Give me a sceptic and I will take him to Shanghai or São Paulo on a day of ripe smog and see how sceptical he remains while coughing his guts into a mask and peering at brown sunlight as if through a dome of begrimed glass. Lake Baikal is a saline puddle and the Sahara is heading for Timbuktu. If the earth is not yet in its terminal death rattle, it sure ain’t looking good. Population pressure on shrinking and degraded resources in the poorest parts of the world is unrelenting and no mega-city – Lagos, Caracas, Rio, Mumbai – is without its mountain range of trash on which humans can be seen like skeletal goats picking over the black plastic for something to eat. Along with drought and famine, pandemics have returned: in which, like some as yet unwritten scripture, the animal kingdom – avian, porcine, bovine – is a bellwether of human perishability.
All of which seems to put the nail in the coffin of a collective optimism born 200 years ago, when the Enlightenment envisioned a world illuminated by reason, banishing the afflictions of ignorance, poverty, war and disease. hat the arch-prophet of this smiley-faced secularism, the Marquis de Condorcet, perished while imprisoned by French revolutionary authorities should have told us something.Whew. Well, key up the guillotine for Condorcet Jr. -- that is, me, a.k.a. Pollyanna the Fukuyaman, giving way to a fit of knee-jerk contrarian optimism. I'm used to this. My poor mother (born in 1933 and still commuting to Manhattan 3x a week) witnessed the crumbling of WTC Tower #2 with her own eyes on 9/11. I've been trying to convince her ever since that humanity remains on an upward trajectory, that the Soviet Union was a more dangerous adversary than al Qaeda, etc. etc. So for what it's worth, a reality check on the last decade:
Poverty: "Whereas real per capita income [worldwide] increased by about one fifth per decade in the 1970s, 1980s, and 1990s, it is expected to increase by about one third in the 2000s...The poverty rate is expected to continue to fall sharply from 57.2 percent in 2000 to 49.7 percent in 2010 at a poverty line of one-half of the mean." (Lynge Nielsen, IMF Working Paper, Global Relative Poverty, April 2009
Health: Global life expectancy at birth was 64 in 1990, 66 in 2000, and 68 in 2007. Under-5 mortality rates per 1000 live births were 91 in 1990, 78 in 2000, and 67 in 2007.From 1990 - 2006, the number of people in developing regions using improved sanitation facilities has increased by 1.1 billion; the proportion of the global population with access to improved drinking water sources rose from 76% to 86% in the same period. (World Health Statistics 2009.)
War: Here is the latest tabulation of global battle deaths year by year calculated by the International Peace Research Institute. While these tabulations have been challenged in recent years, they have also been strongly defended (summary here).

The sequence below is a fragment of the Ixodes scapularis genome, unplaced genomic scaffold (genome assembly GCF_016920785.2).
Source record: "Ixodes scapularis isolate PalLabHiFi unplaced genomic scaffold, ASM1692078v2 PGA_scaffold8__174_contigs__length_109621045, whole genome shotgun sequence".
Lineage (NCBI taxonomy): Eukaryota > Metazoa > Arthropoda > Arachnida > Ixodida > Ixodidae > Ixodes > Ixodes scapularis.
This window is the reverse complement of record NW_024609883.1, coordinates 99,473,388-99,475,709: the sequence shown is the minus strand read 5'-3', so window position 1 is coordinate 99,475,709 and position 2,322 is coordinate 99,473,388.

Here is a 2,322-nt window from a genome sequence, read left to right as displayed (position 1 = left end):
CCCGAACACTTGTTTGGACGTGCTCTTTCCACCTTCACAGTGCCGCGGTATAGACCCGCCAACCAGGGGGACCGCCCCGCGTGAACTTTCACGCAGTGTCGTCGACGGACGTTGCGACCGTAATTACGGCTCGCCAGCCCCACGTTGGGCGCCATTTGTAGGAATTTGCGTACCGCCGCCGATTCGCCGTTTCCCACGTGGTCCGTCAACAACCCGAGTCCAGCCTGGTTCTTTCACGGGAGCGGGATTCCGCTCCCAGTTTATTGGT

here for full sized chart.
Politics: A decade encompassing eight years of torture, unnecessary war, relentless tax-cutting, deficit spending and economic collapse do give Americans good reason to be gloomy in retrospect. However, we did rouse ourselves to a pretty strong turnaround effort with the election of a certain Barack Obama. For that, I remain thankful, and reasonably hopeful that the country will put itself on a course of self-correction, beginning with the long-deferred move toward universal health care.
Happy New Year, prophets of doom. You may yet be right....
UPDATE 12/31: Andrew Leonard casts this argument in broader perspective, suggesting tht the erosion of Western hegemony is healthy and inevitable as other parts of the world tap their economic potential:
Of course, from the East's perspective, it's maybe not so bad. As FreeExchange notes, "the economies of India and China basically doubled in size over the [last decade], dealing a major blow to poverty in countries that are home to over 2 billion people, one third of earth's population." I'm betting that that there are few citizens in those countries who would be excited about a return to the halcyon days of the 20th century, or who would be so prone to decry the fact that global markets don't benefit all the citizens in Western developed nations.
Maybe, as 2010 approaches, it's time to suck it up a little bit, and instead of bemoaning how screwed up everything is, take some time to think about the vast global trends that may make the 21st century a better time to be born in China or India or Brazil than has been true for centuries — or ever.